Hand Soap vs Hand Sanitizer: Which One Should You Use?
By: The Cleancult Team
There seem to be a lot of strong opinions when it comes to the best hand hygiene method. Some people say that washing your hands with soap and water is better and others passionately vouch for sanitizer, because, as they say, nobody washes their hands properly. But what is actually the best way to clean your hands and protect yourself against germs that can make you sick?
A quick visit to any grocery or department-store reveals that there are a million different kinds of hand sanitizer, many with different fragrances: gels, foams, alcohol-based. Believe it or not, the type of sanitizer really does matter — or rather, the active ingredient and its concentration.
To get the most out of your sanitizer, it should be between 60–70% ethyl alcohol. Don’t worry, though, because most of the popular brands out these days, like Purell, have 70%. However, when it comes to alcohol-free stuff with good active ingredients, like aloe vera, consensus say that even though they might kill some germs it’s definitely not enough. In order for a sanitizer to be fully effective, it has to reduce a certain amount of microbes from a surface. The best sanitizers reduce the microbes on your hands by 99%.
In short, it doesn't really matter which brand or what kind of hand sanitizer you use on your hands or whether it's gel or foam, as long as it has at least 60% alcohol. Moreover, you should use enough hand sanitizer so that your hands get wet and it takes about 15 to 20 seconds for them to dry, so don’t be afraid to use it.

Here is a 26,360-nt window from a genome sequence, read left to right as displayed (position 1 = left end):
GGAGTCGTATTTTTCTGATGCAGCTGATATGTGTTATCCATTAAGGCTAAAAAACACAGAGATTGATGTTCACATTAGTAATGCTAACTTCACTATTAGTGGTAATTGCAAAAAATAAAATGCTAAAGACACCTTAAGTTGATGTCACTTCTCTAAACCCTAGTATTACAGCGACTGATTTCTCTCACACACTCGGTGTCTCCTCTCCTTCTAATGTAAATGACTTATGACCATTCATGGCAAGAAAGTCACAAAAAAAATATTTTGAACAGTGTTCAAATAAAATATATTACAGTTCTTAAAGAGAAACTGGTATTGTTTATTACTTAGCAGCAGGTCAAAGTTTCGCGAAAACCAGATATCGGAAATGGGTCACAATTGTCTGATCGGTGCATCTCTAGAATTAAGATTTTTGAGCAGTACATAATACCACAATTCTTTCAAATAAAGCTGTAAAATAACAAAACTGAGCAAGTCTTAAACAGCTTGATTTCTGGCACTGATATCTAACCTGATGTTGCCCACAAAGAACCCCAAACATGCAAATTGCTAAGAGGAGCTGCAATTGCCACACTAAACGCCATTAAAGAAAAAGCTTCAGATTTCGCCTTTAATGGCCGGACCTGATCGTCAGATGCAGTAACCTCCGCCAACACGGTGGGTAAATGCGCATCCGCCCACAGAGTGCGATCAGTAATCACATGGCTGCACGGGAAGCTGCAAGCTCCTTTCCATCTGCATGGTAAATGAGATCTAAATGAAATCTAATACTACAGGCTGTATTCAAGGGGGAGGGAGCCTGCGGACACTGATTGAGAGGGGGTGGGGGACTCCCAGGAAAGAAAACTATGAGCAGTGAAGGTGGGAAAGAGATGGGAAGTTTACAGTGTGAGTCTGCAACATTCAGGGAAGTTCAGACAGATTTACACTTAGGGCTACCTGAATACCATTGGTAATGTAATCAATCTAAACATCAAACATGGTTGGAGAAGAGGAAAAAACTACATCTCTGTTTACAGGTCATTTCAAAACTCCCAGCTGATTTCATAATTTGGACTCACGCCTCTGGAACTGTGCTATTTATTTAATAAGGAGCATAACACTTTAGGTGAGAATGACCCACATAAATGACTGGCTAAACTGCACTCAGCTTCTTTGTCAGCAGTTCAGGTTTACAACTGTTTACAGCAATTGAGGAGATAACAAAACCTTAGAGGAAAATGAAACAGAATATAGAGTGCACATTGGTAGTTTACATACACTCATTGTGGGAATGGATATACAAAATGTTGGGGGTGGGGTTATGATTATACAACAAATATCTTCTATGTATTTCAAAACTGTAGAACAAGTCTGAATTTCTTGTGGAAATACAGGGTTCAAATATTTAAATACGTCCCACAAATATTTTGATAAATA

Hand sanitizer, however, will not kill norovirus, Giardia or the diarrhea-causing bacterium Clostridium Difficile. But if you’re more concerned about cold and flu viruses then you’re good to do, because those are indeed killed by hand sanitizer.
But wait! Are your hands covered in dirt, grime or sticky stuff? Then hand sanitizer will not help you.
In contrast to hand sanitizer, washing your hands removes all the germs and bacteria than the former and also remove those pathogens like norovirus, Giardia, and C. difficile. It is, without a doubt, the best hygiene method because not only does it gets rid of more germs than hand sanitizer, it also eliminates dirt, debris, and grime from your hands.
It is not only the science in the soap formula that reduces and eliminates these germs, but rather the friction of lathering and then rinsing your hands on water. As you now know, soap has been proven to help you clean your hands better than water alone (soap loosens the germs’ ability to grip to the hands, making them easier to rinse away).
If you don’t have access to water or soap and are in need of sanitizing or washing your hands, hand sanitizer is a great option. They’re quick, easy and (pretty much) effective. They are perfect to use on your way out of places where you'd pick up a great deal of germs — like a subway, public or portable toilet, or petting zoo. It also works wonders if you're in a place where you don't have access to clean, running water. But don’t use it too much! Hand sanitizer can excessively dry your hands which can lead to bothersome irritation. Yes, it can kill off the “good bacteria” in your hands, but if you just touch your arms or any part of your body it will repopulate immediately.
We recommend always washing your hands with soap and water, especially after coming into contact with sources of germs. But what actually matters is to remember to wash or sanitize them, with whatever resources you may have at the moment.